Praise for Declan Burke: “Burke shows again that he’s not just a comic genius, but also a fine dramatic writer and storyteller.” – Booklist. “Proust meets Chandler over a pint of Guinness.” – Spectator. “Among the most memorable books of the year, of any genre.” – Sunday Times. “A hardboiled delight.” – Guardian. “Imagine Donald Westlake and Richard Stark collaborating on a screwball noir.” – Kirkus Reviews. “A cross between Raymond Chandler and Flann O’Brien.” – John Banville.

Sunday, June 19, 2016

Brain Noodles: Beethoven’s Ninth, Jeeves and the Feudal Spirit

I’d always assumed that Beethoven became deaf as an older man but – apologies if this is common knowledge – Beethoven (1770-1827) began to go deaf relatively early in life, in 1801. To put that into perspective, he had just finished his second symphony when he first started to suffer from tinnitus – yet to come were the remaining symphonies, Piano Concertos Nos. 4 and 5, the Violin Concerto, Waldstein and Appassionata, the Hammerklavier, the Missa Solemnis, the late quartets, and much else. If you’re feeling a little prickly today about what you have or haven’t achieved with your life to date, I don’t recommend listening to the final movement of the Ninth Symphony (and its then radical use of a choral section) and reminding yourself that the man who composed it was stone deaf:
  Beethoven going deaf was a tragedy, of course, although given what he created even whilst entirely deaf, you couldn’t really say it held him back to any great degree – in the grand scheme of music, it’s not as tragic as, say, Schubert dying aged 31. But a certain kind of mind might wonder what God was so busy with around about this time (Schubert died in 1828, the year after Beethoven’s death) that He couldn’t intervene in mortal affairs. Which would lead a certain kind of mind to consider the following possibilities:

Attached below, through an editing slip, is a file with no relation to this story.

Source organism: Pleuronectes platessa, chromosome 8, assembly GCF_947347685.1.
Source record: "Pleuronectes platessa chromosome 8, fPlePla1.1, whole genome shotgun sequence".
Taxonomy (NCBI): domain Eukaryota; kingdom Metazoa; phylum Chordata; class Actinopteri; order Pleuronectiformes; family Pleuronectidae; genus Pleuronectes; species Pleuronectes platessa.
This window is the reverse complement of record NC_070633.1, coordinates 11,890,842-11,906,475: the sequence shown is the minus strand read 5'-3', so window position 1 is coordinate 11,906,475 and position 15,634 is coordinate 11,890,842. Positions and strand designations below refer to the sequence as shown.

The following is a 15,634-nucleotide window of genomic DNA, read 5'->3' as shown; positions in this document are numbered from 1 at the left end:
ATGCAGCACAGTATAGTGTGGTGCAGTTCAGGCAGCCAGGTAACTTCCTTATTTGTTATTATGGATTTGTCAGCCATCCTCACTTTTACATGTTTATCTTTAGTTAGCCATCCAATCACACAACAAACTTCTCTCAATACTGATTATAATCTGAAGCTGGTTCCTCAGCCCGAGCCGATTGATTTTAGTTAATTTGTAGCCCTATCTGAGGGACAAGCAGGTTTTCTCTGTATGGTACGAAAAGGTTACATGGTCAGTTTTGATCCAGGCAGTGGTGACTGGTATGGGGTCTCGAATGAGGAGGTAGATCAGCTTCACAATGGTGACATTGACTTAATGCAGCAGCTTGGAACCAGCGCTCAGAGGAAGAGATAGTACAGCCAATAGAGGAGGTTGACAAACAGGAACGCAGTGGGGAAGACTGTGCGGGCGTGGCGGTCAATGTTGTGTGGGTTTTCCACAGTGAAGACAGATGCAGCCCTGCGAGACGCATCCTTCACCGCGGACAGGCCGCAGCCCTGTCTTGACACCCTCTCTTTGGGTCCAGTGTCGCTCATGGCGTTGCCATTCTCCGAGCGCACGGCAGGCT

(a) There is no God;
(b) God, to paraphrase Leonard Cohen, doesn’t really care for music;
(c) God was heedless, careless or jealously vindictive;
(d) God was too busy saving starving orphans; and anyway, if Schubert was really all that, he’d have been smart enough not to contract typhoid fever / syphilis / the bubonic plague (and, viz. deafness, ditto for Beethoven).
  Books-wise, I read PG Wodehouse’s JEEVES AND THE FEUDAL SPIRIT this week, about which there is very little to be said other than if you haven’t read PG Wodehouse yet, drop everything and rush to your nearest bookstore and buy every Wodehouse in sight. Actually, that’s a little previous – I’m a Johnny-come-lately to the Wodehouse world, and so far I’ve only been reading the Wooster novels. For all I know – although I’m inclined to doubt it – the rest of Woodhouse’s considerable output isn’t the most purely pleasurable writing you’re ever likely to read. But, as I say, I doubt it. For the time being, though, if you stick to the Wooster novels, you won’t go far wrong. Unless this - in which a butler admits a guest into the hapless-but-unflappable Bertie Wooster’s presence - is the kind of thing you don’t like:
Seppings flung wide the gates, there was a flash of blonde hair and a whiff of Chanel Number Five and a girl came sailing in, a girl whom I was able to classify at a single glance as a pipterino of the first water.
  Meanwhile, if it’s a good movie you’re thirsting after, you’ll go parched a while yet in this most barren of summers. This week in the Irish Examiner I reviewed Gods of Egypt, The Conjuring 2 and Bang Gang, none of which could be remotely described as the celluloid equivalent of a pipterino of the first water. If you’re still interested, the reviews can be found here

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